Posted on Thursday, March 17, 2011
If you are lucky enough to land a job interview in this difficult market, make sure you are in control of your message. This is especially important for seasoned candidates who often hear that they are overqualified for a position. With a generation of experienced individuals that were laid off in the recession, organizations are seeing a lot of senior candidates apply for roles below their typical pay grade.
It's up to the veteran candidates to prove their value-add more than ever since many companies are fearful of flight risk and resist taking on individuals whom they believe will only be around until they find a better opportunity.
Age discrimination in the employment arena is still rampant and often veiled with the overqualified term. If you find yourself fighting to prove your worth as an experienced professional, here are some selling points to consider when marketing yourself for a new opportunity.
Think like the hiring manager. Assuage the company fear factor right off the bat and address flight risk and high salary expectations. If you have done your research, you will know the expected salary range for the position and let your employer know you are realistic about what the position pays. If you have a history of longevity or loyalty to a company, share that so the employer understands you won't leave the first chance you get a better gig.
Enthusiasm works -- desperation doesn't. Explain why you are genuinely interested in the position and why you are a value-add to the organization. Be authentic and sell your skills, competencies, and experiences as a return on investment for the employer. Recruiters can smell desperation in all candidates so focus on opportunities that are really a good fit. It will be better for you and the employer in the long run.
Life experience is a good thing. In addition to your education and professional posts, wisdom and life experience are priceless. Develop a compelling story about how your time in the work saddle has empowered you with communication skills and team work abilities that taught you how to play well in the company sandbox and your ability to respond well to constructive criticism.
With age comes wisdom. While newbie hires may be shiny and bright with the ink barely dry on their diplomas, a more seasoned professional is more likely to choose an organization based on the company values that match their own. A recent Harvard Business Review discussed how overqualified employees tend to perform better and don't quit any sooner than other employees. For an experienced hire -- it's more about job satisfaction and fit than merely just finding work.
Ability to handle change. A practiced candidate often brings depth to a position and has experience handling challenge and change in the work environment. Showcase your resiliency and flexibility and your willingness to solve problems outside of the box. Show examples of the positive effect you can bring to the workplace.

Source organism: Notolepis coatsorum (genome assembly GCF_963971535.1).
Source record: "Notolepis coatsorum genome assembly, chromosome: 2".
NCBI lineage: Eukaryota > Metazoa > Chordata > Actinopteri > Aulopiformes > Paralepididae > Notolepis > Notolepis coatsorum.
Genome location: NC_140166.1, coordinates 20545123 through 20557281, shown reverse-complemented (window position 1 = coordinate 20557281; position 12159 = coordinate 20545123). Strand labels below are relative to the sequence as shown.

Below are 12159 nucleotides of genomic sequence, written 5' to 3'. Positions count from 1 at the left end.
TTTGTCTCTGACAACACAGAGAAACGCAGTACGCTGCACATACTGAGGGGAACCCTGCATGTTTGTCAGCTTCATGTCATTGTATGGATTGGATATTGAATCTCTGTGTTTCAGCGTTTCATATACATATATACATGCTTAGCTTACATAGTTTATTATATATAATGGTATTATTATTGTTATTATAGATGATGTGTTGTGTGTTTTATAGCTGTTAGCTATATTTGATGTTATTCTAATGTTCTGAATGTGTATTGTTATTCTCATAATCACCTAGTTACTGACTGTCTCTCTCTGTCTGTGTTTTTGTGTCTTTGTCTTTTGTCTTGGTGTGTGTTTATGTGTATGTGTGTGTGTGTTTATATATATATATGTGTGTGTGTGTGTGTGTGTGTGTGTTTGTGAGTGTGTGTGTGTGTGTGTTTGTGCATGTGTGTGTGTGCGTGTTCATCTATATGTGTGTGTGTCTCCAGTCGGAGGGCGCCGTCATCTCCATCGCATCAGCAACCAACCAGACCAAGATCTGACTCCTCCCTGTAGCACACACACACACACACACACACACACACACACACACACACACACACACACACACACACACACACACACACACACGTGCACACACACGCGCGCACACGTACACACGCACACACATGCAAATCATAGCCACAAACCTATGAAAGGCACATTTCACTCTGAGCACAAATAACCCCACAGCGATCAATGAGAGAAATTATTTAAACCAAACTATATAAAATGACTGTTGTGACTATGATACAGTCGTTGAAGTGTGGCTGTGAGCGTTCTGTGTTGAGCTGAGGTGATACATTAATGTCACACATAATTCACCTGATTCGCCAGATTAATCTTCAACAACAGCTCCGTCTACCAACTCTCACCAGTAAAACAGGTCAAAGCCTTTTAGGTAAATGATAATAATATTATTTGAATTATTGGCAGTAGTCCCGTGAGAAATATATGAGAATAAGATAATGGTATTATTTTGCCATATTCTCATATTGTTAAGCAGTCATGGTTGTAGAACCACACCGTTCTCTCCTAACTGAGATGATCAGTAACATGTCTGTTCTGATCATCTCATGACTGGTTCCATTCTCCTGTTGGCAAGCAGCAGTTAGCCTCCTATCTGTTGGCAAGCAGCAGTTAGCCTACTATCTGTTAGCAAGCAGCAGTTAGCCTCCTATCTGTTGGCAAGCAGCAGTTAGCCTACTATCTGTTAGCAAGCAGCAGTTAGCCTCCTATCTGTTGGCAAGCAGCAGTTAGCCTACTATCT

A values re-assessment. The corporate sector was hit hard with lay-offs and down-sizing in the recession and many driven 80+ hour/week careerists have re-evaluated their personal and professional values. Often they are looking for more balance and jobs that are not as high on the company ladder, on purpose. The older worker may be happier in a more middle-rung role because it reflects a values shift that better meets their lifestyle.
Be seen before you apply. The power of the informational interview is more important than ever. Most positions aren't even posted and being overqualified might get your CV weeded out by an HR professional or skill scanning software program before you are ever seriously considered. Reach out to company prospects and request a brief meeting to learn more about the culture and company mission. Be on your best and most approachable behavior in these non threatening sessions and wow them with your personality and know-how. Even if no positions are currently posted, these in-person meetings allow you to be seen and heard so when something does become available you will be well remembered and your over-qualification will not be a threat.
The hiring manager may be your daughter's age. Since the person with the hiring authority may be much younger, it's important not to scare them when you do land the interview. Be gentle and use humble confidence to tout your professional accomplishments. Put their fears to rest by illustrating how you are successful at relationship building and maintenance in organizations. Mirror the behavior of your hiring manager and make them feel at ease and most importantly, in control!
In the best case scenario companies should hire for fit, train for skill, and always hire the best talent available, even if they are more seasoned than the hiring manager and other colleagues. It's up to the candidate to sell yourself as the ultimate value-add. Be well prepared the next time someone throws the overqualified term in your direction and spin this into a positive return on investment for the company. In the end, no company has control over who stays and who leaves so seriously considering experienced talent should be a no brainer.
THE HUFFINGTON POST - Caroline Dowd-Higgins authored the book "This Is Not the Career I Ordered" and maintains the career reinvention blog of the same name (www.carolinedowdhiggins.com) She is also the Director of Career & Professional Development at Indiana University Maurer School of Law.